Curtis Thompson loves his school, his district, and helping students succeed. He considers his job as an education aide for at-risk students in the Cumberland Valley School District “an opportunity to give back.”
Yet Curtis believes his union (AFSCME Council 89) doesn't properly represent him in the workplace. So, in May 2017, he resigned his membership…but AFSCME won’t let him leave. They claimed he can’t resign until a 15-day window at the end of the union contract—in 2020.
My resignation from the union was the last and final straw. They were unable to do or fulfill what I needed. They were against me…I want the union to immediately stop taking money out of my paycheck. I don’t owe them anything. I think this union lacks the necessities in order to represent me in the current position that I hold as an education assistant.
Similarly, Tammy Wessner is suing her union, AFSCME Council 13, for the same right to resign. A psychiatric aide at Wernersville State Hospital in Berks County, Tammy became increasingly frustrated with her poor union representation and searched for ways to leave. When the Supreme Court ruled in Janus v. AFSCME that public employees can no longer be forced to pay union fees if they resign their membership, Tammy submitted her resignation letter.
AFSCME officials never responded. Instead, they continued to take her money.
I paid my dues, literally, for 10 years, but union officials didn’t even have the courtesy to respond to me. This illustrates just how out of touch with members they really are. I shouldn’t be forced to file a lawsuit to get their attention. At the same time, they’re taking money out of my paycheck every month. I want out of the union, and I want my money back.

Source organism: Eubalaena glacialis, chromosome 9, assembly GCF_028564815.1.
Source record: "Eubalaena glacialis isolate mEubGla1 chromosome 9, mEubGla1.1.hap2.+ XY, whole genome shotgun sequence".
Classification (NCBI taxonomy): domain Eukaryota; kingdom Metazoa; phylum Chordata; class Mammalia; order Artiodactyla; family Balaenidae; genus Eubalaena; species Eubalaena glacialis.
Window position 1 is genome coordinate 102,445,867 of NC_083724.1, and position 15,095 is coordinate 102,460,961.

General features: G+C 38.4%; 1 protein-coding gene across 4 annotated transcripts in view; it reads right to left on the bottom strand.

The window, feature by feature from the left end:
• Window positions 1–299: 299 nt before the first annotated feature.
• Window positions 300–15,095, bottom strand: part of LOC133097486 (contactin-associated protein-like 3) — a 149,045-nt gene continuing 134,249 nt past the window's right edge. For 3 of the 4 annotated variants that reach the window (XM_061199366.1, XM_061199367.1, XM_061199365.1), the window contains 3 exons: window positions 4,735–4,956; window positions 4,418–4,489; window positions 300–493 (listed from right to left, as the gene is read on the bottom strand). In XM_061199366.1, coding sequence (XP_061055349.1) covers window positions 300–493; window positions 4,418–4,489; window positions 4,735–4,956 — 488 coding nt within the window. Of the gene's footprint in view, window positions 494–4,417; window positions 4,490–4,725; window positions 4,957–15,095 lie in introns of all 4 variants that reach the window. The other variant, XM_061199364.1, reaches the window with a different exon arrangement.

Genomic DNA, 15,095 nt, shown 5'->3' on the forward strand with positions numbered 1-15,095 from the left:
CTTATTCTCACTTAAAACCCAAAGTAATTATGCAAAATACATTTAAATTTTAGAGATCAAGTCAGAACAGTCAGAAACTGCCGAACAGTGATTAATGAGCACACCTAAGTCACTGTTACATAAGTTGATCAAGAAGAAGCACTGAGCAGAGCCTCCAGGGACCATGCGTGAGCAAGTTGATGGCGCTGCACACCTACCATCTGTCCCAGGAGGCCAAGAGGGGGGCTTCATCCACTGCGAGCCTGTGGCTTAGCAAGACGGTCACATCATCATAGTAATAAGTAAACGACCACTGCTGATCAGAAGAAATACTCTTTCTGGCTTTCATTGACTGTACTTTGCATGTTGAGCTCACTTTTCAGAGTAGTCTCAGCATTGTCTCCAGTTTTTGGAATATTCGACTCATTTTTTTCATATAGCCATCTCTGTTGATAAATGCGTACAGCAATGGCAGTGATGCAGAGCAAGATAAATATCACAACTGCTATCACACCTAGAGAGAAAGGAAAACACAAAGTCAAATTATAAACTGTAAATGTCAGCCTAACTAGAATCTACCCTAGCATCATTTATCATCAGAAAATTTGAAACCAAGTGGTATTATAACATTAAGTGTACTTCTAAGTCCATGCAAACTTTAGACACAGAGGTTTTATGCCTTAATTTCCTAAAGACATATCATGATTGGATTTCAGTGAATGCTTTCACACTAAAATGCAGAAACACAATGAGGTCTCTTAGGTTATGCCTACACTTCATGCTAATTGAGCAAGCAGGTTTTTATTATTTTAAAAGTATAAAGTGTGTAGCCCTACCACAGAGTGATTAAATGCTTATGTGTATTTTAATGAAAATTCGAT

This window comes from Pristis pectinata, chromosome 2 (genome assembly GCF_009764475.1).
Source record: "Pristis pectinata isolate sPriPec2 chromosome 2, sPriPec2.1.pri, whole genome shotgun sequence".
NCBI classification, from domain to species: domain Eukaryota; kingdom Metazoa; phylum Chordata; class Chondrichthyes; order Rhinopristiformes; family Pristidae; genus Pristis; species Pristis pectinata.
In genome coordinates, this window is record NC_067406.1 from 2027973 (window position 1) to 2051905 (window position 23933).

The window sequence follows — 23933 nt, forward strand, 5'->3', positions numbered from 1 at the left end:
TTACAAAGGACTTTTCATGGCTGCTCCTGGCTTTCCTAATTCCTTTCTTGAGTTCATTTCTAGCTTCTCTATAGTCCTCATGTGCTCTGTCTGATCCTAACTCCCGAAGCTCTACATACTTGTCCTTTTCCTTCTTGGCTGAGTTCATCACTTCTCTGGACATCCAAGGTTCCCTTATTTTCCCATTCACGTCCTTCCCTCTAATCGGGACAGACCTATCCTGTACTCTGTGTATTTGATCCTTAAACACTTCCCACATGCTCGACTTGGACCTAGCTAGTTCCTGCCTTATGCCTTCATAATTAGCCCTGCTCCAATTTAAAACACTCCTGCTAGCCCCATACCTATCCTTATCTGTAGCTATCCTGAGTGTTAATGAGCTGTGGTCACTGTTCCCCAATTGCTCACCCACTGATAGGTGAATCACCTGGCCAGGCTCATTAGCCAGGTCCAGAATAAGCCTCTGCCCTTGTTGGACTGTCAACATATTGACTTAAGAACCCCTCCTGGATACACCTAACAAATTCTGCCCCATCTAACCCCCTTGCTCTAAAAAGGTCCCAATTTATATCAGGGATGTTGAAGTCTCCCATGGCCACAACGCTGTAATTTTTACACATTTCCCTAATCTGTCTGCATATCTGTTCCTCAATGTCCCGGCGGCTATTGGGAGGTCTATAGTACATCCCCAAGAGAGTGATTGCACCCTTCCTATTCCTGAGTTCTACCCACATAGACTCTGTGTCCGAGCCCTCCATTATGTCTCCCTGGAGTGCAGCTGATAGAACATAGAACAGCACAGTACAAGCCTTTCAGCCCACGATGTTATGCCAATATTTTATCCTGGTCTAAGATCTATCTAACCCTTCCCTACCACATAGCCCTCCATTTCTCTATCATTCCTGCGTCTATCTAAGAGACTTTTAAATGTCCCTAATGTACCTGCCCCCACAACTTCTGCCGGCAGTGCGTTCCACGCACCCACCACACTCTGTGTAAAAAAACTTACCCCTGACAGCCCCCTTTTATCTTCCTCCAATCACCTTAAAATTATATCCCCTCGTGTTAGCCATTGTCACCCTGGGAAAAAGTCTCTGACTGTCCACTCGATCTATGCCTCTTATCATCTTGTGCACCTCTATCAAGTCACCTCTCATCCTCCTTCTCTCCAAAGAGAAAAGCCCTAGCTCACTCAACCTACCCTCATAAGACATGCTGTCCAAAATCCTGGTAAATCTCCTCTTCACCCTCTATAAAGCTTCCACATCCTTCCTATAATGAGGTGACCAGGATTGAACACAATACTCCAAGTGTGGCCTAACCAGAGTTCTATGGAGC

Curtis and Tammy, with representation from the public interest law firm The Fairness Center, believe that union leaders’ refusal to let them resign violates their constitutional rights. They join a growing list of public employees suing their unions for the right to resign.
(Map: Pa. Right to Resign Lawsuits)
Public employees no longer have to pay a union to keep their jobs, but government and union leaders aren’t telling them, and instead obstruct workers’ ability to exercise their rights. Luckily, legislators are taking a stand for these workers.
It's called the Employee Rights Notification Act.
Rep. Kate Klunk’s legislation, HB 785, would ensure these workers know their union membership options, while also correcting Pennsylvania’s unconstitutional laws. Meanwhile, HB 506, sponsored by Rep. Greg Rothman, allows workers to more freely leave a union they don’t support.
Such legislation will make Pennsylvania’s public workplaces more fair and free—and restore the rights workers like Curtis and Tammy are fighting for and deserve.